Stop the gos­sip­ing and be pos­i­tive...

Po­lice warn neg­a­tiv­ity is bad for all of us

7 Days in Dubai - - FRONT PAGE - By Sar­wat Nasir @Sar­watNasir

A se­nior po­lice of­fi­cer has warned that gos­sip­ing in the of­fice can “poi­son” com­pa­nies and urged firms to stamp out the habit.

Writ­ing in the Min­istry of In­te­rior’s monthly 999 mag­a­zine, the Editor-in-Chief, Lt Col Awadh Saleh Al Kindi, listed a num­ber of of­fice be­hav­iours that can af­fect pro­duc­tiv­ity of not just the work­ers but their col­leagues as well. Along with gos­sips, he also opened fire on peo­ple who are lazy, bossy and grumpy.

Al Kindi wrote: “If an or­gan­i­sa­tion is un­for­tu­nate enough to have sev­eral peo­ple with neg­a­tive at­ti­tudes, and if they also hap­pen to work in the same or closely linked de­part­ments, the poi­son can spread very fast through gos­sip. In such sit­u­a­tions, the best em­ploy­ees can get fed up and quit.

“Those in man­age­rial po­si­tions must work to elim­i­nate such gos­sip or risk see­ing pro­duc­tiv­ity plum­met.”

Al Kindi urged firms to work with em­ploy­ees to get rid of neg­a­tiv­ity.

“It’s high time that peo­ple and com­pa­nies re­alise that neg­a­tiv­ity would crip­ple any or­gan­i­sa­tion,” he said.

“The UAE has strict laws and stiff penal­ties against spread­ing ru­mours and cre­at­ing panic in the com­mu­nity, and com­pa­nies should ap­ply the same pat­tern in the work­place.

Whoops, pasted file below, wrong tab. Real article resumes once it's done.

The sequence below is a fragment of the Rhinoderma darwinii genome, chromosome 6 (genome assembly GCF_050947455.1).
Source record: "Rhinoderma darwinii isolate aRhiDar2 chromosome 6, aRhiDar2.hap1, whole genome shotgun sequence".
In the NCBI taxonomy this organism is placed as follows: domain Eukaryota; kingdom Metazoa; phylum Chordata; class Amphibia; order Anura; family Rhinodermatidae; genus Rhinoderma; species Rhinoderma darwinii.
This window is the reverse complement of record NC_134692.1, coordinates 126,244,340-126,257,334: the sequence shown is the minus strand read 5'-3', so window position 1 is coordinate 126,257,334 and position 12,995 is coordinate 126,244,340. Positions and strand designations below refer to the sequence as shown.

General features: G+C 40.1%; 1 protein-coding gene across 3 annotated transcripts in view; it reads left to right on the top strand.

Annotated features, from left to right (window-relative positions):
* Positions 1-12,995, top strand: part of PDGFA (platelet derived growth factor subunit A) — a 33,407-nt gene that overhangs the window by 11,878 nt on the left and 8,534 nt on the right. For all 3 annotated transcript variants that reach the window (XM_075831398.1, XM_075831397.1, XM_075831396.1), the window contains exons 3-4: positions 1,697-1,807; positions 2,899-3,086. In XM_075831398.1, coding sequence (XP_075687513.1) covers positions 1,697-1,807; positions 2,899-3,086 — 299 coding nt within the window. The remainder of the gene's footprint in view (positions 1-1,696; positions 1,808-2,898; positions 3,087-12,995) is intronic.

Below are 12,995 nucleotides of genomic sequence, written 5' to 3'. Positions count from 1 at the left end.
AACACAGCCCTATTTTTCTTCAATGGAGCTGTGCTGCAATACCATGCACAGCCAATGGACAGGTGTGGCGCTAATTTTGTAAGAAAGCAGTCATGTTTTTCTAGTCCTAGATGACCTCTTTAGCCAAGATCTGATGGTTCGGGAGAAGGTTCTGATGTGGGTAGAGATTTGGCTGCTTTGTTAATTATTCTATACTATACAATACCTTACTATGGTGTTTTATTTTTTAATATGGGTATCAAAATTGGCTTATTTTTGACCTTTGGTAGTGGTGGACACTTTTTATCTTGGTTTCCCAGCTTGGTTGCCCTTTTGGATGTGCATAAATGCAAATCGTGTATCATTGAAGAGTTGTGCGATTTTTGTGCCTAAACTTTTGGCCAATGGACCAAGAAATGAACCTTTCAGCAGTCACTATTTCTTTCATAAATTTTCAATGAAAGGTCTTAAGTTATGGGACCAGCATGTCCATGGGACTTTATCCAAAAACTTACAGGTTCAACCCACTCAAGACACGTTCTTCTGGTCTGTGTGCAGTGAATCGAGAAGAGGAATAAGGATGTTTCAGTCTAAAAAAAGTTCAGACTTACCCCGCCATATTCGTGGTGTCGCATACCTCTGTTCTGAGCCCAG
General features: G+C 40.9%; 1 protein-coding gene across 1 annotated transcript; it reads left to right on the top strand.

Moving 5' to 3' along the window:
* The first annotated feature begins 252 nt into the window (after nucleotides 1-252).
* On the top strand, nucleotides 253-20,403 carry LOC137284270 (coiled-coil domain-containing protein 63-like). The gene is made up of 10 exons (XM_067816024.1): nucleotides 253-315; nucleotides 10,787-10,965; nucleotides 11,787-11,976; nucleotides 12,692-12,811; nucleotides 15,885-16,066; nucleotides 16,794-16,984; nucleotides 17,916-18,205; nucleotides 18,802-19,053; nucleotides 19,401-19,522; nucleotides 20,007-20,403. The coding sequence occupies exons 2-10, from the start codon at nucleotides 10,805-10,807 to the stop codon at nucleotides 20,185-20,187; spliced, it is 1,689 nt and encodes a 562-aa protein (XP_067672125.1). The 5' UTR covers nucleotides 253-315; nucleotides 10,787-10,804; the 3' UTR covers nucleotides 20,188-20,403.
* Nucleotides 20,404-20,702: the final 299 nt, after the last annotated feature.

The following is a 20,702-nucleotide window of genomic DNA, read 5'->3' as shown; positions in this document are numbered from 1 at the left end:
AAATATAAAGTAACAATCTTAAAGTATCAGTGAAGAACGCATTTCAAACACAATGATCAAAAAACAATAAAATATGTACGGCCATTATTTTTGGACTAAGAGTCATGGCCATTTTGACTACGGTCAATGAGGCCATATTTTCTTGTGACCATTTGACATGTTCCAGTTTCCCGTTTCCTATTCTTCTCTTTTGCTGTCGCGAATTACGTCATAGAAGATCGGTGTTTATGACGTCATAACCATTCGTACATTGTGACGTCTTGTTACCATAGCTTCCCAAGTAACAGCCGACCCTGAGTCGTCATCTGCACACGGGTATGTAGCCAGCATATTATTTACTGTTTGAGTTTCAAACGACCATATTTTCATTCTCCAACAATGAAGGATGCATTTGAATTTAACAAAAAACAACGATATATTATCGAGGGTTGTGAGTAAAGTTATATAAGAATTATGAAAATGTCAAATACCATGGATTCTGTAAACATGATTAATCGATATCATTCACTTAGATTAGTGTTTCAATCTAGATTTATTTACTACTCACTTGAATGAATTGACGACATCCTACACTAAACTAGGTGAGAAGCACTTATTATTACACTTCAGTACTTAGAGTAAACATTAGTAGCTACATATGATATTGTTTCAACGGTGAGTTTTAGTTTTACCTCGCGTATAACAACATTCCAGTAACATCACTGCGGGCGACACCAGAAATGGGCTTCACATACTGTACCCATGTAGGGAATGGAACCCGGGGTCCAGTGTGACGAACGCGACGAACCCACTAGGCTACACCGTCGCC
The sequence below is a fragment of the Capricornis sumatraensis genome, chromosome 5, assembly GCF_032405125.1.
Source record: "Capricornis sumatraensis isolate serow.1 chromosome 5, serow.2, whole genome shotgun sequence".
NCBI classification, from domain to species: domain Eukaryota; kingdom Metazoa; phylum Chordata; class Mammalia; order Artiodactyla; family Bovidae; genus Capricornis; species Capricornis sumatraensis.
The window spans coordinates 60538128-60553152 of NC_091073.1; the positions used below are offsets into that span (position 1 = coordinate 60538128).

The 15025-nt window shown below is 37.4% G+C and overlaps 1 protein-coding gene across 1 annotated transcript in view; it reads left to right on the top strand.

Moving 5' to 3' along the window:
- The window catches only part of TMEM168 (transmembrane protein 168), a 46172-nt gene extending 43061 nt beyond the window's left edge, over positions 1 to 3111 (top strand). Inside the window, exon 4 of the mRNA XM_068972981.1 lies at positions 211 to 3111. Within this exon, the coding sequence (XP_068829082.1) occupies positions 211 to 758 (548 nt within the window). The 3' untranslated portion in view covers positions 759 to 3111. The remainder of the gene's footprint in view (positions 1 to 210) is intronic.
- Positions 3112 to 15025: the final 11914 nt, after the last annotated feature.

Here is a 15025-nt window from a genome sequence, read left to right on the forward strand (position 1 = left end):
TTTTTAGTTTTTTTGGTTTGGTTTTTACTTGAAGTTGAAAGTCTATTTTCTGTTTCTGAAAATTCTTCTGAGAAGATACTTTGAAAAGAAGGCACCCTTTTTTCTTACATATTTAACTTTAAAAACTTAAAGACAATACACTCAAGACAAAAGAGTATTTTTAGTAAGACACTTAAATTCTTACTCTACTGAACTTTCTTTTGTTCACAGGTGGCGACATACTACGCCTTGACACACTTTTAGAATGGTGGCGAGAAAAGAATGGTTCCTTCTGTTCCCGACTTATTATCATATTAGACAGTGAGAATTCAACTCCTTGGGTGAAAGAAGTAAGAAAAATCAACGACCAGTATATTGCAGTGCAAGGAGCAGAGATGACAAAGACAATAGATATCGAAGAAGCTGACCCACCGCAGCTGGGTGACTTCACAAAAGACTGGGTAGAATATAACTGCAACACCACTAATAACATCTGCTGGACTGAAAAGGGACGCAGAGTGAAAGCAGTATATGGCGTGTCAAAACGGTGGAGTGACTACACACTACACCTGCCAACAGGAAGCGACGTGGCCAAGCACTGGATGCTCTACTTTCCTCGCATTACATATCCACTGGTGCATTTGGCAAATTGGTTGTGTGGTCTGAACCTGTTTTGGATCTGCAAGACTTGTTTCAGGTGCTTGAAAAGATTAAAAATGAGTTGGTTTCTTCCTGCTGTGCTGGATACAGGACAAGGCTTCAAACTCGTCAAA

“Of­fice gos­sips, for in­stance, should never be tol­er­ated be­cause aside from caus­ing dis­tress to the per­son be­ing talked about, it low­ers the morale of the whole or­gan­i­sa­tion to a great ex­tent.”

Al Kindi said that hu­man re­sources de­part­ments should work with em­ploy­ees to elim­i­nate their “bad moods”, but if that doesn’t work then they may have to con­sider let­ting them go.

Al Kindi said: “While it is ne­c­es­sary to weed out the bad ap­ples, it is more im­por­tant to get to the bot­tom of the is­sue and un­der­stand how some peo­ple de­velop such un­pleas­ant traits.” The ar­ti­cle said neg­a­tive be­hav­iour of­ten stems from how em­ploy­ees were brought up. For in­stance, if a per­son was raised in a fi­nan­cially sta­ble home then they are “more likely to be bal­anced”. Al Kindi also said neg­a­tiv­ity can have an im­pact out­side work. “That virus of bad mood can ad­versely in­flu­ence work per­for­mance, de­ci­sion mak­ing, cre­ativ­ity, turnover, teamwork, ne­go­ti­a­tions and lead­er­ship. Those most im­pacted by this neg­a­tiv­ity may find stress creep­ing into their fam­ily life as they carry the emo­tional con­ta­gion home,” he wrote. But, life coach Sophia Fromell feels the UAE is “much more” pos­i­tive than some coun­tries. Fromell, founder of ITHACA LIFE, has about 20 UAE clients and she finds they have a more pos­i­tive out­look to­wards life then her clients who are based in other parts of the world. She said: “My over­all feel­ing of UAE res­i­dents is that they seem hap­pier. Their out­look on life is more pos­i­tive than my Amer­i­can and Euro­pean clients. “It’s a com­bi­na­tion be­cause those who are away from their fam­i­lies can have a hard time be­ing pos­i­tive but they should try to main­tain their pos­i­tive thoughts. One step is by be­ing grate­ful. Dubai gives you so many op­por­tu­ni­ties and a com­fort­able life­style. “Peo­ple need to re­mem­ber that and be grate­ful for it - that can at­tract pos­i­tiv­ity.”

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